Author: Kristen Painter
Series: Crescent City, #1
Published: May 13th 2014
Lenght: 403 pages
Source: Publisher for review
Buy: The Book Depository
Augustine lives the perfect life in the Haven city of New Orleans. He rarely works a real job, spends most of his nights with a different human woman, and resides in a spectacular Garden District mansion paid for by retired movie star Olivia Goodwin, who has come to think of him as an adopted son, providing him room and board and whatever else he needs.But when Augustine returns home to find Olivia's been attacked by vampires, he knows his idyllic life has comes to an end. It's time for revenge—and to take up the mantle of the city's Guardian.
Those of us who are familiar with Kristen Painter House of Comarré series knew to expect great things from her new urban fantasy adventure. However, I don’t think any of us expected this level of improvement over her previous work. As good as House of Comarre was, the Crescent City series is urban fantasy at its best, a shining star that promises to be even brighter in future installments. The two series are even vaguely linked, but rest assured, once can be fully enjoyed and understood without the other.
House of the Rising Sun is mostly told from two points of view: those of Augustine Rabelais and Harlow Goodwin. Our connection with the two protagonists, Augustine especially, is instant and very strong. The prologue reveals a single scene from Augistine’s dreadful childhood which immediately causes us to develop protective feelings toward him, feelings that only strengthen once we discover what kind of man he’s become. The amount of strength and resolve he must have needed to outgrow such horrendous circumstances and become a charming, upstanding man is admiration worthy and quite staggering.
Harlow is a bit more difficult to understand and like, at least at first. While Augustine learned kindness from those who were kind to him – namely his benefactor Olivia Goodwin – Harlow had no such opportunities. The Harlow we meet is closed and self-centered, focused on her own needs and careless of other people’s feelings. She’s a bit spoiled and so afraid of everything, and she constantly hides behind her computer screen, preferring a life online to actual human contact. But as Harlow starts caring about those around her, our own affection for her grows stronger, and by the time we finish the story, she is just as dear to us as Augustine.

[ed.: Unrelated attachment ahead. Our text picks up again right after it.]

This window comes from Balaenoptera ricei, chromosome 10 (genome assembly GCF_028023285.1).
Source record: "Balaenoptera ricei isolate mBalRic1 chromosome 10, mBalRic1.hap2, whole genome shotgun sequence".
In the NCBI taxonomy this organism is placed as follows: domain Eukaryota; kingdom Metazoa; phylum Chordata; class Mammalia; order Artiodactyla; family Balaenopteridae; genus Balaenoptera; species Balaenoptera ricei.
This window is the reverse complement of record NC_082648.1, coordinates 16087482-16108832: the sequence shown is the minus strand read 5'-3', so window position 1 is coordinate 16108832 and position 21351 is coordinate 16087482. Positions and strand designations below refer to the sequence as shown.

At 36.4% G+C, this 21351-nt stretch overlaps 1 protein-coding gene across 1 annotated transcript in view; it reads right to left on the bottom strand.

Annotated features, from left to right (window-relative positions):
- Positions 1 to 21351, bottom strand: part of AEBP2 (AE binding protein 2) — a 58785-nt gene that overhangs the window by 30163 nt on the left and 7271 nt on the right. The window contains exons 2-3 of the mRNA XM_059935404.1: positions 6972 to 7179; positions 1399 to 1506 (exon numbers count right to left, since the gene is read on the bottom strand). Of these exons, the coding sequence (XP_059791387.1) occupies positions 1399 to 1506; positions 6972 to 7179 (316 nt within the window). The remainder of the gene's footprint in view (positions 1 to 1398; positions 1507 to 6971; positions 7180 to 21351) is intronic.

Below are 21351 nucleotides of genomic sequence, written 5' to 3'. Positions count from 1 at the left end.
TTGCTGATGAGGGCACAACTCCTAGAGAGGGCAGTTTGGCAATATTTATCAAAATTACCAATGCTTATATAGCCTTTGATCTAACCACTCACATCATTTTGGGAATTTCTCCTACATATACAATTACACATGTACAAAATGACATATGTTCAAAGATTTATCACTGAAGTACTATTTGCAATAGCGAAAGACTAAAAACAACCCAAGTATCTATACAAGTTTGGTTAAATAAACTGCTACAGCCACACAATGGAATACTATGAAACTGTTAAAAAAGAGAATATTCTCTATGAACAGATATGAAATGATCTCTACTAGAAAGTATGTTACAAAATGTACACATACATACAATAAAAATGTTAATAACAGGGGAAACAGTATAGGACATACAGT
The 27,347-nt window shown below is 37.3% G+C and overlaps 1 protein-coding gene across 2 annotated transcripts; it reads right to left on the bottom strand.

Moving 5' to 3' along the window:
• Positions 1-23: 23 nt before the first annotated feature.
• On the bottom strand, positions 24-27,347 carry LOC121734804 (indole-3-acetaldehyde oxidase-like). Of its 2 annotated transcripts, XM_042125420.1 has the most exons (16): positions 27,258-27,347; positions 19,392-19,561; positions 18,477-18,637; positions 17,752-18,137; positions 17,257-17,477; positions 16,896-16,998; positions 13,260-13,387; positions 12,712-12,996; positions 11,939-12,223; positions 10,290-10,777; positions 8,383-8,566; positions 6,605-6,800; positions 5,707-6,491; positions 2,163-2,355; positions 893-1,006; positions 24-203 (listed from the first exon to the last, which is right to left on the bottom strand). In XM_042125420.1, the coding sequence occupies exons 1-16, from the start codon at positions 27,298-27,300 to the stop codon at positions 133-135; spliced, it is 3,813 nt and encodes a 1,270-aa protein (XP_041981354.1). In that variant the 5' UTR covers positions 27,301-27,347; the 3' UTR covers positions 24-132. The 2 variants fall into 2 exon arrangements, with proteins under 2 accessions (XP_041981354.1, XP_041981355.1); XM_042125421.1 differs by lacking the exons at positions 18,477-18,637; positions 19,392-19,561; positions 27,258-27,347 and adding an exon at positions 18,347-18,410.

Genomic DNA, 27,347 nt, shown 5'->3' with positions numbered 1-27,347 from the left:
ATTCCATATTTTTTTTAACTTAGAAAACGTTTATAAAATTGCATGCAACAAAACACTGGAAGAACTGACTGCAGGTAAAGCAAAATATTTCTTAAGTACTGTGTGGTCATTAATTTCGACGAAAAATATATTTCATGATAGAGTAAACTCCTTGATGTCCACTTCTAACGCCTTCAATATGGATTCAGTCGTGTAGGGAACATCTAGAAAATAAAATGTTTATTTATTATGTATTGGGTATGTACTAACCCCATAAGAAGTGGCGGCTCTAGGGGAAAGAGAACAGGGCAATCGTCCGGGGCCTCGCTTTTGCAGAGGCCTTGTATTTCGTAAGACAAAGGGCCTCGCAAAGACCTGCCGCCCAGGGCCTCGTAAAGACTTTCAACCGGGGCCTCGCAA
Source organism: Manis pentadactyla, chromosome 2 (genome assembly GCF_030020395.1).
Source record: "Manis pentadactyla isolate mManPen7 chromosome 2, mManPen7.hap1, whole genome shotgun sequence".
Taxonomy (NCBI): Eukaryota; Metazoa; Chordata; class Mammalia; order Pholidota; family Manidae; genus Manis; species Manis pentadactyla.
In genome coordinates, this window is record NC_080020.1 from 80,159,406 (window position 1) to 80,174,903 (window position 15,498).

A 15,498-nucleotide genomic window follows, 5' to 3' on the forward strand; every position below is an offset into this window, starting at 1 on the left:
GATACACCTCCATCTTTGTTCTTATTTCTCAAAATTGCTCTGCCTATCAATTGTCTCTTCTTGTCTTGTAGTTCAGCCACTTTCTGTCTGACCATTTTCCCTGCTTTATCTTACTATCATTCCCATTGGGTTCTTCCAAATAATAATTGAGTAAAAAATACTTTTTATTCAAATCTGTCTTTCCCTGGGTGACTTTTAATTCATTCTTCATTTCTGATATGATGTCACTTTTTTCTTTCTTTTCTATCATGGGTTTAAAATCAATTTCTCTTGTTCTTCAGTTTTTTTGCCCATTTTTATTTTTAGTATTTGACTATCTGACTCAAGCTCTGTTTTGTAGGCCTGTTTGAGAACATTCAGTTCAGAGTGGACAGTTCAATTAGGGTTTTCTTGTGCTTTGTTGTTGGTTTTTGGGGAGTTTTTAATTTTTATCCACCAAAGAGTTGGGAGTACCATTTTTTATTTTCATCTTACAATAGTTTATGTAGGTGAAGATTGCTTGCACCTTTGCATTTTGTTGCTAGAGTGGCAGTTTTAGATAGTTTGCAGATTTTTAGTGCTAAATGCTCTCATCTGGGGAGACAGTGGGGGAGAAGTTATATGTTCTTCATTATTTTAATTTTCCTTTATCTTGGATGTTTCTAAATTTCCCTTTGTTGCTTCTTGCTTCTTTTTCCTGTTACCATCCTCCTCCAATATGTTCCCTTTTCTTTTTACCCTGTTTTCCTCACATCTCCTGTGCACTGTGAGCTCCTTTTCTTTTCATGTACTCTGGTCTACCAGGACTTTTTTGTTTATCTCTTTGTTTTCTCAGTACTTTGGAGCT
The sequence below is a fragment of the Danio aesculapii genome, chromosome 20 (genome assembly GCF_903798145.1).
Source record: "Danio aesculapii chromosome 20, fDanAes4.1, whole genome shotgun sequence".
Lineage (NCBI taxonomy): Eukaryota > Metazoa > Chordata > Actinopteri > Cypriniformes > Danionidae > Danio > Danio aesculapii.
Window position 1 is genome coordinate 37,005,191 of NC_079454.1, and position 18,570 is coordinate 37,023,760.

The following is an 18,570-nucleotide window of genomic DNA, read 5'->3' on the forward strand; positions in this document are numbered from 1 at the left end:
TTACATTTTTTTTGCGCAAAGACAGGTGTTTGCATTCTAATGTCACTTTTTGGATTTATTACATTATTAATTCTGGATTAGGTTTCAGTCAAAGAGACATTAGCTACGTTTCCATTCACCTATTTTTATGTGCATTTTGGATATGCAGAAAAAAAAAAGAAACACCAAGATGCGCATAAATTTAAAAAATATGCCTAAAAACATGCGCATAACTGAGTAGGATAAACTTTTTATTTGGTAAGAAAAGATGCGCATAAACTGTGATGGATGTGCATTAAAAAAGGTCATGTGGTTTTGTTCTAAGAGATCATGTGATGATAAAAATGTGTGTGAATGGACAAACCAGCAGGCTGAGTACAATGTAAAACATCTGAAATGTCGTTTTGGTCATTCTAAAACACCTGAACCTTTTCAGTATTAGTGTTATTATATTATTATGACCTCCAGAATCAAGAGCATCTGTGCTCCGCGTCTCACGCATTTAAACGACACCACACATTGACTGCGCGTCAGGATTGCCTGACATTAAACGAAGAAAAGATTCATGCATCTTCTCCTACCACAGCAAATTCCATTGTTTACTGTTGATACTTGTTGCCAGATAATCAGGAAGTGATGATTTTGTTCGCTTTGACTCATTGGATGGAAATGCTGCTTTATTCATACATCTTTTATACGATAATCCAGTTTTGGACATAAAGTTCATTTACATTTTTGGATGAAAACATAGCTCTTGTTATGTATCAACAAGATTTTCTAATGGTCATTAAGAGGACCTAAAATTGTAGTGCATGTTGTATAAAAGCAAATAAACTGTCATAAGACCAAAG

Augustine and Harlow are complete opposites in everything, but their attraction is undeniable. This being a real urban fantasy novel and not a paranormal romance disguised as one, the focus is primarily on the war between the fae and vampires, a war in which our Augustine, as fae Guardian of New Orleans, has a lead position. The romance, however, is a constant subtle presence in the background, and only Harlow’s reluctance to trust keeps things from progressing too fast. As it is, the slow burn of their feelings is a true delight and we’re left with so much to look forward to in future installments.
House of the Risings Sun is without question the best new urban fantasy I’ve come across in a very long time. I cannot recommend it highly enough.
A copy of this book was kindly provided by the publisher for review purposes. No considerations, monetary or otherwise, have influenced the opinions expressed in this review.